Most families are left with a lot of turkey after Thanksgiving. And honestly, while we love the bird, there are only so many consecutive days that we can eat it. Why not turn the leftover turkey into treats for your pet? 

Here is what you need to do.

Ingredients 

  • Cooked and chopped Turkey – 1 cup
  • Turkey Broth – ½ cup
  • Lightly beaten Egg – 1 egg
  • Vegetable Oil – 3 tbsp
  • Whole Wheat Flour – 2 cups
  • Cornmeal Wheat or Wheat Germ – 1 cup ( ½ cups of both will also work.)

You must remember only to take the white meat and liver. Leave behind the fat, bones, and skin. 

How To Cook?

  • In a food processor, mix the Turkey and the broth. Blend the two until a smooth mixture is formed. 
  • Beat the egg along with oil in a mixing bowl. 
  • Next, the turkey mixture has to be folded in. 
  • Add the dry ingredients slowly and steadily till a dough is made. 
  • On a light surface with little flour, turn the dough to knead it. 
  • After kneading, roll it into half-inch thickness and cut the dough into the shape of your choice. 
  • Now, on a greased cookie sheet, keep the cookies for baking. 
  • Bake the cookies at 400° F for around 15- 20 minutes.
  • Feed the fresh cookies to your dog, and refrigerate the rest. 
chocolate

Other Holiday Foods to Avoid

Holidays are about gatherings and food, and most of the time, you tend to indulge your dog with holiday food so they can join in on the festivities.

Below are some of the holiday foods you need to avoid giving to your dog:

Turkey

Frequently Asked Questions

Can Dogs Eat Turkey Hot Dogs?

Turkey hot dogs fall under the category of processed deli meat. This kind of meat contains excess salt and other preservatives. The salt alone is toxic to your dog because it can upset its stomach. It can also lead your dog to drink too much water that can result in bloating. It is best avoided.

Can Dogs Eat Turkey Breast?

There’s no problem giving your dog turkey breasts as long as your dog doesn’t have any allergies to turkey. You also have to ensure that the turkey breast is plain with no seasoning, spices, or sauces. Like any human food, give your dog turkey breasts in moderation.

Can Dogs Eat Cooked Ground Turkey?

Yes, your dogs can eat cooked ground turkey, given that it is plain without any additional seasoning, even salt. However, if you want to incorporate some flavor into it, you can use rosemary.

Cooked ground turkey is exceptionally healthy for your dogs because of its protein content. It can also boost your dog’s energy. You can incorporate this human food into your dog’s diet without any fear or risks.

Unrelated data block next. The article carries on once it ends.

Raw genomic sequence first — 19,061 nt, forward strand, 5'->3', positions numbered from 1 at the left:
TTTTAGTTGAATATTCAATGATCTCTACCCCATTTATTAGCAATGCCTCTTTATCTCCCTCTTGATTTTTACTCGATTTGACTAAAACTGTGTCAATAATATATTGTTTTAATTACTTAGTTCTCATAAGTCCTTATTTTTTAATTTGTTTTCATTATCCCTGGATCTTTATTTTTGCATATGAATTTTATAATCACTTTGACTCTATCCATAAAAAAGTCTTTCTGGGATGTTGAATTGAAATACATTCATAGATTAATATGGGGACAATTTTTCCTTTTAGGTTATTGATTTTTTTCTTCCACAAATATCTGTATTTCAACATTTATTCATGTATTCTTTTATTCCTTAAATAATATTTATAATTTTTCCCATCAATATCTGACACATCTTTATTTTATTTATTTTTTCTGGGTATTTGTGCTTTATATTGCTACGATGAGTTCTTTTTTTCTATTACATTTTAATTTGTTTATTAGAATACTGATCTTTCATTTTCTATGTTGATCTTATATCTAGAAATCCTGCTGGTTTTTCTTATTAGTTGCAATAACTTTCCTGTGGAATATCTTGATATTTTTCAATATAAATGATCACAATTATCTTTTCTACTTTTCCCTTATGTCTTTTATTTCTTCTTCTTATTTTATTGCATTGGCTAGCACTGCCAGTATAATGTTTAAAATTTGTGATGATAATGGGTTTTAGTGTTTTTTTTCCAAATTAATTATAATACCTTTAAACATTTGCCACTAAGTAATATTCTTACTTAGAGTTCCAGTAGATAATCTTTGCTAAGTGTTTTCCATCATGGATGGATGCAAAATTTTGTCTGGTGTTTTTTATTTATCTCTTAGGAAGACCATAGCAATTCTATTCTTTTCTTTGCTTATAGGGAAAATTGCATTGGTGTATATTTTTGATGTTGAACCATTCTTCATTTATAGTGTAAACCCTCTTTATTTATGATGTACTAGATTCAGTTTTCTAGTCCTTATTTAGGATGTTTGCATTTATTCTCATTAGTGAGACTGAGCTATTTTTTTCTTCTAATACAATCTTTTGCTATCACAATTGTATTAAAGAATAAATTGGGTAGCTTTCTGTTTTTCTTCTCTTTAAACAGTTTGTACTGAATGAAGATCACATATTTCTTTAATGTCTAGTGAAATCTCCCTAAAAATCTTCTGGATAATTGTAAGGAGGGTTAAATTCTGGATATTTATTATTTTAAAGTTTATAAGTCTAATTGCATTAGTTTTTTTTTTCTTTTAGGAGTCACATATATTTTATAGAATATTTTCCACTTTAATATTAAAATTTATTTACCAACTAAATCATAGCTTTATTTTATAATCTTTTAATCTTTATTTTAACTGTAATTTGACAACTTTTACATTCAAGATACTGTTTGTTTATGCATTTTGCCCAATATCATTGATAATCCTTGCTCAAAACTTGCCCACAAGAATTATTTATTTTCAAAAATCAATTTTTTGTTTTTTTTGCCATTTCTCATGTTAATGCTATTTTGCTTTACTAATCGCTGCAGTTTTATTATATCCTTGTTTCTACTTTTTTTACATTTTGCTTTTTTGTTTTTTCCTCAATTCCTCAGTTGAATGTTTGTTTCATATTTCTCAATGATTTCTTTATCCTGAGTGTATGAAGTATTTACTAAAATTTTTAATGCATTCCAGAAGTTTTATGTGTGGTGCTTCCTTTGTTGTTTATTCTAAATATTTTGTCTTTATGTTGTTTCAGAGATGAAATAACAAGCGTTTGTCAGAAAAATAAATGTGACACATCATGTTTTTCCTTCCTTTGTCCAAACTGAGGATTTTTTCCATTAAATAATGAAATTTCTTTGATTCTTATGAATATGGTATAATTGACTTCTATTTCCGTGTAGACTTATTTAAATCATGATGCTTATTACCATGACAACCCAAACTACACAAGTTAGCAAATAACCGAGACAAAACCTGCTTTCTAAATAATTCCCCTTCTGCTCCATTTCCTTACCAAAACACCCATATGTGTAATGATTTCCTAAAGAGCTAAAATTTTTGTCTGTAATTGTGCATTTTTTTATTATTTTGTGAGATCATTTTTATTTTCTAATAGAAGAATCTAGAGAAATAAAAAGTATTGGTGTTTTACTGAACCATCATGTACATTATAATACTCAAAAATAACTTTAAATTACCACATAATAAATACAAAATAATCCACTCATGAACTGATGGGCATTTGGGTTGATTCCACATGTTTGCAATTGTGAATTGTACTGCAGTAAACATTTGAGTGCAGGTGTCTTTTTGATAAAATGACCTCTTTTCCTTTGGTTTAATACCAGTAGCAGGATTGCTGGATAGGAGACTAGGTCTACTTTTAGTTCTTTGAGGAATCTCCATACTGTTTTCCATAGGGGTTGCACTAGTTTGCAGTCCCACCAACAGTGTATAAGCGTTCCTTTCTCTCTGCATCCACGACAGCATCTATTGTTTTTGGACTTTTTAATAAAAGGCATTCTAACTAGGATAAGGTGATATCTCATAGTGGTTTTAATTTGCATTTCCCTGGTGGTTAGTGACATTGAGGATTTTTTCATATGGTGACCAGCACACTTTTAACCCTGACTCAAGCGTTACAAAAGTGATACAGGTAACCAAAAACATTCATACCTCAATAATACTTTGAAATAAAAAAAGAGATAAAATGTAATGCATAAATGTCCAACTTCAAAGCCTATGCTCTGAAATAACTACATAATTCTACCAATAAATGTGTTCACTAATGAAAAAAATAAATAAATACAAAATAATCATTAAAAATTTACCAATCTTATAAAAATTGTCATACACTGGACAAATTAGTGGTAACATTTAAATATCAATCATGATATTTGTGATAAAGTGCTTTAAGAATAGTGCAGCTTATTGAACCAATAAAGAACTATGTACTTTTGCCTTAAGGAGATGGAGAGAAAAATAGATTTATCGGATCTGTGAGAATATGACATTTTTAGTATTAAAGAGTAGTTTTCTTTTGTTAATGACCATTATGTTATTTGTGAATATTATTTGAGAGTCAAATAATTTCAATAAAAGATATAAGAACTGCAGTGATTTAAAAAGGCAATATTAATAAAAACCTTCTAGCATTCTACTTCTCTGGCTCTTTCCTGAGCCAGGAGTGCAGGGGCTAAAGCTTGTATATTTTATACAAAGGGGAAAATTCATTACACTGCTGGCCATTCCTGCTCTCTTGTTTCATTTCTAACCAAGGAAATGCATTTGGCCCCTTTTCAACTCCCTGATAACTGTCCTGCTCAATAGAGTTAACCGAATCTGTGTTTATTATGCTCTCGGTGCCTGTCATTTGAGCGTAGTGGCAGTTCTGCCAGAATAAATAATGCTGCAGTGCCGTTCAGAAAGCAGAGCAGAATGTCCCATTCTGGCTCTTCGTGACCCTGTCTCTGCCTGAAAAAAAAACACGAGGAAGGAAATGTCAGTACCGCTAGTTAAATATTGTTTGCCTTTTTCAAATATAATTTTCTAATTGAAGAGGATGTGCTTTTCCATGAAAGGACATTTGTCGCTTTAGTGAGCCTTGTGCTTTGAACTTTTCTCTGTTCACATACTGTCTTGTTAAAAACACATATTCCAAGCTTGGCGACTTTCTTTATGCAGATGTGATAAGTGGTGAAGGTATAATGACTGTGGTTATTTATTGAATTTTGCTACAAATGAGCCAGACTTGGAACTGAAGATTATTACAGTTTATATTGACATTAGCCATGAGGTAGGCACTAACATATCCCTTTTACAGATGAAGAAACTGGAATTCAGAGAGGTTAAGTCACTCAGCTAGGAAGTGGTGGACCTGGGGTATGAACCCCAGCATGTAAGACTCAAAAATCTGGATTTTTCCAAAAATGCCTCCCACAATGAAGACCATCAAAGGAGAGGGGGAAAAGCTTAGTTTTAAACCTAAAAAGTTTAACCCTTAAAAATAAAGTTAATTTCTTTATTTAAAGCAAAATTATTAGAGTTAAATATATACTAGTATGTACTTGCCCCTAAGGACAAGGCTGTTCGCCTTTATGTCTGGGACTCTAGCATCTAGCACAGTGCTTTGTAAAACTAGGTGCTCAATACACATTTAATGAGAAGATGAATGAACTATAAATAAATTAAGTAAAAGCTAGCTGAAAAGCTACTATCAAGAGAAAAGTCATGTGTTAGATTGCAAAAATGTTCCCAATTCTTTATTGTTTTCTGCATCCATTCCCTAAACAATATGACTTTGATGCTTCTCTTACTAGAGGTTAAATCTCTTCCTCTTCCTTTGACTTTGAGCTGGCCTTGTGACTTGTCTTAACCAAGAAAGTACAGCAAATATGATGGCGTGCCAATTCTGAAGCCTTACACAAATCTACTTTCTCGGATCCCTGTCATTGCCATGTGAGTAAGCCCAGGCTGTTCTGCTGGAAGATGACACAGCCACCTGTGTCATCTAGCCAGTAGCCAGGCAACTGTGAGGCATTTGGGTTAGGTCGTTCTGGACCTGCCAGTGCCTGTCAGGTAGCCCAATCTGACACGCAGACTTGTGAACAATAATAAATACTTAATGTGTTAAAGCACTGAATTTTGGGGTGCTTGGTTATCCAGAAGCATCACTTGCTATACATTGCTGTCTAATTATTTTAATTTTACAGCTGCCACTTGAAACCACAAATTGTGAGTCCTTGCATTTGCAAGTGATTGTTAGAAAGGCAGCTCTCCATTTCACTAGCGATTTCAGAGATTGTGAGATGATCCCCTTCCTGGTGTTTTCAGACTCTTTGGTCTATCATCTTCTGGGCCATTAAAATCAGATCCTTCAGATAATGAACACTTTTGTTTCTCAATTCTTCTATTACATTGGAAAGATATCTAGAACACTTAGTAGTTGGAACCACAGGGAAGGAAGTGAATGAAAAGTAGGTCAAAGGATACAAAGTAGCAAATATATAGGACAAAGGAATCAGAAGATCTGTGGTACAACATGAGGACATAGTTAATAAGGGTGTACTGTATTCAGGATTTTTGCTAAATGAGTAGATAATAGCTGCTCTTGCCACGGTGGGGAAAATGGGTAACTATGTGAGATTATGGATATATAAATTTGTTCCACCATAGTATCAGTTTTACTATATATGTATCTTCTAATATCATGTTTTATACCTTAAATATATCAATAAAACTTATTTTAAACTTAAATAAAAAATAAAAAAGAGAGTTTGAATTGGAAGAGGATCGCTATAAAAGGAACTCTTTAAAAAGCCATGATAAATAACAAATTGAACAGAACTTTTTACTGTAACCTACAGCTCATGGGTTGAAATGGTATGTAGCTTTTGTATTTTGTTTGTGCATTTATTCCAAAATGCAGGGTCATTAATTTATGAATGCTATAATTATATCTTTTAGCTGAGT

turkey slices

Can Dogs Eat Turkey Slices?

Unseasoned and skinless turkey slices, properly cooked and plain, are perfectly acceptable snacks for your dog. However, don’t make it a frequent treat. Just like turkey hot dogs, you can use turkey slices to wrap medication in pill or capsule form for your dog.

Store-bought turkey slices also use loads of preservatives, spices, and sodium, all of which can be bad for your dogs.

Can Dogs Have Turkey Bones?

Experts differ on this topic. Some say bones are wonderful for dog oral hygiene, while others don’t recommend any bones for pets – cooked or uncooked.

Can Dogs Eat Raw Turkey?

Raw turkey is a huge no-no for your dog because it can put your beloved pet at risk of bacterial contamination. All raw meat, some vegetables, and processed foods carry the risk of Salmonella, a bacteria that causes severe gastrointestinal illnesses for your dog.

How Much Turkey Can My Dog Eat?

For every 20 pounds of your pet’s body weight, you should feed your dog 1/4th to 1/3rd pound of meat. 

raw turkey

The answer to can my dog eat turkey is a tricky one. Turkey can be harmful to your dog with the way it is prepared, but at the same time, turkey is a healthy addition to your dog’s diet.

Being aware of the safe way to prepare turkey can save you from worrying and keep your dog from harm’s way.

Paul Andrewshttps://www.linkedin.com/in/paul-andrews-172490189/
A digital marketing expert by profession, Andrews is a gifted writer and animal lover at heart. A self-confessed "pawrent", Andrews is well-versed in all things dogs. He uses his years of experience of raising puppies into show quality dogs to help guide first time pet parents. He believes in spreading the joy that comes with being a dog dad and advocates more families to adopt pets.